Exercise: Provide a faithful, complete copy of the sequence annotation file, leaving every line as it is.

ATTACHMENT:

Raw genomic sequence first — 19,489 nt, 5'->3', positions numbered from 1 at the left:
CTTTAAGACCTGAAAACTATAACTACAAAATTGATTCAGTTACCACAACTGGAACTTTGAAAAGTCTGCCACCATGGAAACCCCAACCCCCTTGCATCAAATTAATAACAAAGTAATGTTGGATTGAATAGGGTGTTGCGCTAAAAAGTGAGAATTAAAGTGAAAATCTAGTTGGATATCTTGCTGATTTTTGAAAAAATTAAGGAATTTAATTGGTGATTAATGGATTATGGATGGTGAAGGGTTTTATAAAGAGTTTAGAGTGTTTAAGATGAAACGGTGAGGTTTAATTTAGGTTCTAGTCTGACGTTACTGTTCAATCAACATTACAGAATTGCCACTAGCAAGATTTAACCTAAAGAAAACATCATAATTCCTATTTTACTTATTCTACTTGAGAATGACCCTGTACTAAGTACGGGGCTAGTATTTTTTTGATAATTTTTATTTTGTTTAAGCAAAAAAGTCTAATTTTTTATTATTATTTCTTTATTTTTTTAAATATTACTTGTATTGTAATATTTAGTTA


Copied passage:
Raw genomic sequence first — 19,489 nt, 5'->3', positions numbered from 1 at the left:
CTTTAAGACCTGAAAACTATAACTACAAAATTGATTCAGTTACCACAACTGGAACTTTGAAAAGTCTGCCACCATGGAAACCCCAACCCCCTTGCATCAAATTAATAACAAAGTAATGTTGGATTGAATAGGGTGTTGCGCTAAAAAGTGAGAATTAAAGTGAAAATCTAGTTGGATATCTTGCTGATTTTTGAAAAAATTAAGGAATTTAATTGGTGATTAATGGATTATGGATGGTGAAGGGTTTTATAAAGAGTTTAGAGTGTTTAAGATGAAACGGTGAGGTTTAATTTAGGTTCTAGTCTGACGTTACTGTTCAATCAACATTACAGAATTGCCACTAGCAAGATTTAACCTAAAGAAAACATCATAATTCCTATTTTACTTATTCTACTTGAGAATGACCCTGTACTAAGTACGGGGCTAGTATTTTTTTGATAATTTTTATTTTGTTTAAGCAAAAAAGTCTAATTTTTTATTATTATTTCTTTATTTTTTTAAATATTACTTGTATTGTAATATTTAGTTA